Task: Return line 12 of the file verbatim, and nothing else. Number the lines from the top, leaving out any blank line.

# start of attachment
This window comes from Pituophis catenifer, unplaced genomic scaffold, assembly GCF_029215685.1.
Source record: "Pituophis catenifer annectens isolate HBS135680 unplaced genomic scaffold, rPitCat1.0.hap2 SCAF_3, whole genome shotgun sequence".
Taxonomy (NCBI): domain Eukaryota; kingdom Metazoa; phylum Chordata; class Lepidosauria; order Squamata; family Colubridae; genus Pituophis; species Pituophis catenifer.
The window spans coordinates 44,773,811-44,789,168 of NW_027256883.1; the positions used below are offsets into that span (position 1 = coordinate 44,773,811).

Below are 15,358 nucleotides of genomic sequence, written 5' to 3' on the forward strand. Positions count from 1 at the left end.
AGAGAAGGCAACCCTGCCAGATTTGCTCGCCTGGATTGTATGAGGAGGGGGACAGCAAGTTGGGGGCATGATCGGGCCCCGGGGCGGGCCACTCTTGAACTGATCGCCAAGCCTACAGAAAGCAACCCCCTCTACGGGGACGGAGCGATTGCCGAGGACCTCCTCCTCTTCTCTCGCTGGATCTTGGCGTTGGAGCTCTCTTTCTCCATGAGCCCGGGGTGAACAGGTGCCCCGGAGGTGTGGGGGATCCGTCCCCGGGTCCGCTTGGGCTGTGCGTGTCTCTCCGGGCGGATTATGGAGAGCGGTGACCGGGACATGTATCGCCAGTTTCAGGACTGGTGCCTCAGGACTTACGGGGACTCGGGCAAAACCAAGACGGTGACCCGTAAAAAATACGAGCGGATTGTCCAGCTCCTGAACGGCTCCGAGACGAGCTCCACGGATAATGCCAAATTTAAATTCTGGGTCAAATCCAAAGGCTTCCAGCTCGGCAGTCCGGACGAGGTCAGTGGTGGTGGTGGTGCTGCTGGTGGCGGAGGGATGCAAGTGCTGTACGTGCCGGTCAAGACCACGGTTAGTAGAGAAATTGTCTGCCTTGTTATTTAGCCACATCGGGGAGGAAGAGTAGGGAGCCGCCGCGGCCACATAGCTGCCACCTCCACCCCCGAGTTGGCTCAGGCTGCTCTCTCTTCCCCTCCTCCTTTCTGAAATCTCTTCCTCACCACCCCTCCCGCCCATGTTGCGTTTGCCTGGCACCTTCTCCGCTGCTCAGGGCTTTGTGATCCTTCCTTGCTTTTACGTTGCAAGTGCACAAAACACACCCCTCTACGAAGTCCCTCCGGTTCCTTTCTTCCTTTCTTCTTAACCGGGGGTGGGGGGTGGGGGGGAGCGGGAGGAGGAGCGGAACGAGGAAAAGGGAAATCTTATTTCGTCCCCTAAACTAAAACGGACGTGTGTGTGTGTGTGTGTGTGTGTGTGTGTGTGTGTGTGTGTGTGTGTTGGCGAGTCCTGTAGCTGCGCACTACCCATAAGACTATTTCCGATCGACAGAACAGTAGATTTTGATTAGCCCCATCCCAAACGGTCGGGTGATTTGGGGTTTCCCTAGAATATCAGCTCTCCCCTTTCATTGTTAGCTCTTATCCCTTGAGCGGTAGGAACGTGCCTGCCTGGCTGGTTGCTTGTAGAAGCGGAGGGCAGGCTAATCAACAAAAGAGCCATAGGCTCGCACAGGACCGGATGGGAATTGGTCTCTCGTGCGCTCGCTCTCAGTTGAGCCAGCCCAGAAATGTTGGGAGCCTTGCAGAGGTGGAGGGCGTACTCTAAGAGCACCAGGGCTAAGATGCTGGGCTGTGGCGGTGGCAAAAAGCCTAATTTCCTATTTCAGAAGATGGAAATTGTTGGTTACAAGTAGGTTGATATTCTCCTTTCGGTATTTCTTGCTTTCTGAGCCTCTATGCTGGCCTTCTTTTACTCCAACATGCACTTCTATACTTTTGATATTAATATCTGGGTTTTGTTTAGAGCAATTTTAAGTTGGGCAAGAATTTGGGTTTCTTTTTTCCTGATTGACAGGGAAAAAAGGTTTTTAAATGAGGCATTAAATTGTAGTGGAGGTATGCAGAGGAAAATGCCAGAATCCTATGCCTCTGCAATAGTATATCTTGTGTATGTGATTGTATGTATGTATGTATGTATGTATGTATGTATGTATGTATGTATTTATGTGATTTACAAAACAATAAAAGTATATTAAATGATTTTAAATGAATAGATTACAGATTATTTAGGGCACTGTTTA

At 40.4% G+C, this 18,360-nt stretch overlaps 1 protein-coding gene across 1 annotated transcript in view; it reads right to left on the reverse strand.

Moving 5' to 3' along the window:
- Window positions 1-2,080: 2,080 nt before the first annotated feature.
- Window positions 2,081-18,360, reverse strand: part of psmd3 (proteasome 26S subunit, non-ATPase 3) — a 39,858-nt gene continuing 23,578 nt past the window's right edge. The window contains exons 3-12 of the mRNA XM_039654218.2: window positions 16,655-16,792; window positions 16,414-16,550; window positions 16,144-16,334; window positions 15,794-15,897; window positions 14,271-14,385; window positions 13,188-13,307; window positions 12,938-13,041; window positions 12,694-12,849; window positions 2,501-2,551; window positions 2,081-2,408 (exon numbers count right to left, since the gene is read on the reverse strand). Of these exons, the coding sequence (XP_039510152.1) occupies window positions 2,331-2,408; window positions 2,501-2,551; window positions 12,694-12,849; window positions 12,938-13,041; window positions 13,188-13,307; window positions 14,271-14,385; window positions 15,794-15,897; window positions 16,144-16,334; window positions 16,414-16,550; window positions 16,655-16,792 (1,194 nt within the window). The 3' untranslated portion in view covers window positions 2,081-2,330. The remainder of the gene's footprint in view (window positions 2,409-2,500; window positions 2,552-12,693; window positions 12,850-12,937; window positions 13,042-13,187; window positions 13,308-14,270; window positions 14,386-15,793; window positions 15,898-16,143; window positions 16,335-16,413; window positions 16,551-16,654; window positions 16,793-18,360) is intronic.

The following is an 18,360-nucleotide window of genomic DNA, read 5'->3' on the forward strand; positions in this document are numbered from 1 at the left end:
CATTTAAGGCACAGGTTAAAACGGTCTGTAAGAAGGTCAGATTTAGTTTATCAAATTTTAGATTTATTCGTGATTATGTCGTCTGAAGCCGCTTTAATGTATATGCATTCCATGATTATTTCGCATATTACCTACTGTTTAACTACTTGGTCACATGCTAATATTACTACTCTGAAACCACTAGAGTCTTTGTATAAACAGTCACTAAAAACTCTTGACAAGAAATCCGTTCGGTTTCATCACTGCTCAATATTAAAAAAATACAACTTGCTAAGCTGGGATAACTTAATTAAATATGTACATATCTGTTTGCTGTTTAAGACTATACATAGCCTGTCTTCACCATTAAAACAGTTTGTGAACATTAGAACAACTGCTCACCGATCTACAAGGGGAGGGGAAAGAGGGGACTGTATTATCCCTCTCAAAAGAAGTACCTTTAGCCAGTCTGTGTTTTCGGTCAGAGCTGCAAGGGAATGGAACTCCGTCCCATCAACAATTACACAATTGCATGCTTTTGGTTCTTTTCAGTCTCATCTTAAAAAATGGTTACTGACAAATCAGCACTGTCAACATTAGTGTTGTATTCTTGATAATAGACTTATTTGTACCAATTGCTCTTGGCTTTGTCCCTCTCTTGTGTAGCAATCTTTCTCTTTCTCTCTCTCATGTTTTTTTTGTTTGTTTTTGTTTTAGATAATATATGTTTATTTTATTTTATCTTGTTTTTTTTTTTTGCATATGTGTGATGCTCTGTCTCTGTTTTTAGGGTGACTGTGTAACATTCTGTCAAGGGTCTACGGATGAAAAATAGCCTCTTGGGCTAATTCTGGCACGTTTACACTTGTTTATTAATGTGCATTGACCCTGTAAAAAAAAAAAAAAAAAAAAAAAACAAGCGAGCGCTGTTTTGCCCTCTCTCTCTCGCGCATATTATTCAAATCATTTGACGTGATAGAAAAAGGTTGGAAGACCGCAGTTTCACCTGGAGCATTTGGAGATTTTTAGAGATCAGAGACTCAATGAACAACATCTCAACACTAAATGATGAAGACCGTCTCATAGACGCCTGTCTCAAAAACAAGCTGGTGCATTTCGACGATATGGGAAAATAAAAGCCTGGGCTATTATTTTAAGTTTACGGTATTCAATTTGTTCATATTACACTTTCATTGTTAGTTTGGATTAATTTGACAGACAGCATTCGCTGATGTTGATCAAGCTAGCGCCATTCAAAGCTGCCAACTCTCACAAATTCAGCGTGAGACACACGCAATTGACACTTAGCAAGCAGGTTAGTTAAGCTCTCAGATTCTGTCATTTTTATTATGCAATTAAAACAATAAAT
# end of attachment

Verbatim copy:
CATTTAAGGCACAGGTTAAAACGGTCTGTAAGAAGGTCAGATTTAGTTTATCAAATTTTAGATTTATTCGTGATTATGTCGTCTGAAGCCGCTTTAATGTATATGCATTCCATGATTATTTCGCATATTACCTACTGTTTAACTACTTGGTCACATGCTAATATTACTACTCTGAAACCACTAGAGTCTTTGTATAAACAGTCACTAAAAACTCTTGACAAGAAATCCGTTCGGTTTCATCACTGCTCAATATTAAAAAAATACAACTTGCTAAGCTGGGATAACTTAATTAAATATGTACATATCTGTTTGCTGTTTAAGACTATACATAGCCTGTCTTCACCATTAAAACAGTTTGTGAACATTAGAACAACTGCTCACCGATCTACAAGGGGAGGGGAAAGAGGGGACTGTATTATCCCTCTCAAAAGAAGTACCTTTAGCCAGTCTGTGTTTTCGGTCAGAGCTGCAAGGGAATGGAACTCCGTCCCATCAACAATTACACAATTGCATGCTTTTGGTTCTTTTCAGTCTCATCTTAAAAAATGGTTACTGACAAATCAGCACTGTCAACATTAGTGTTGTATTCTTGATAATAGACTTATTTGTACCAATTGCTCTTGGCTTTGTCCCTCTCTTGTGTAGCAATCTTTCTCTTTCTCTCTCTCATGTTTTTTTTGTTTGTTTTTGTTTTAGATAATATATGTTTATTTTATTTTATCTTGTTTTTTTTTTTTGCATATGTGTGATGCTCTGTCTCTGTTTTTAGGGTGACTGTGTAACATTCTGTCAAGGGTCTACGGATGAAAAATAGCCTCTTGGGCTAATTCTGGCACGTTTACACTTGTTTATTAATGTGCATTGACCCTGTAAAAAAAAAAAAAAAAAAAAAAAACAAGCGAGCGCTGTTTTGCCCTCTCTCTCTCGCGCATATTATTCAAATCATTTGACGTGATAGAAAAAGGTTGGAAGACCGCAGTTTCACCTGGAGCATTTGGAGATTTTTAGAGATCAGAGACTCAATGAACAACATCTCAACACTAAATGATGAAGACCGTCTCATAGACGCCTGTCTCAAAAACAAGCTGGTGCATTTCGACGATATGGGAAAATAAAAGCCTGGGCTATTATTTTAAGTTTACGGTATTCAATTTGTTCATATTACACTTTCATTGTTAGTTTGGATTAATTTGACAGACAGCATTCGCTGATGTTGATCAAGCTAGCGCCATTCAAAGCTGCCAACTCTCACAAATTCAGCGTGAGACACACGCAATTGACACTTAGCAAGCAGGTTAGTTAAGCTCTCAGATTCTGTCATTTTTATTATGCAATTAAAACAATAAAT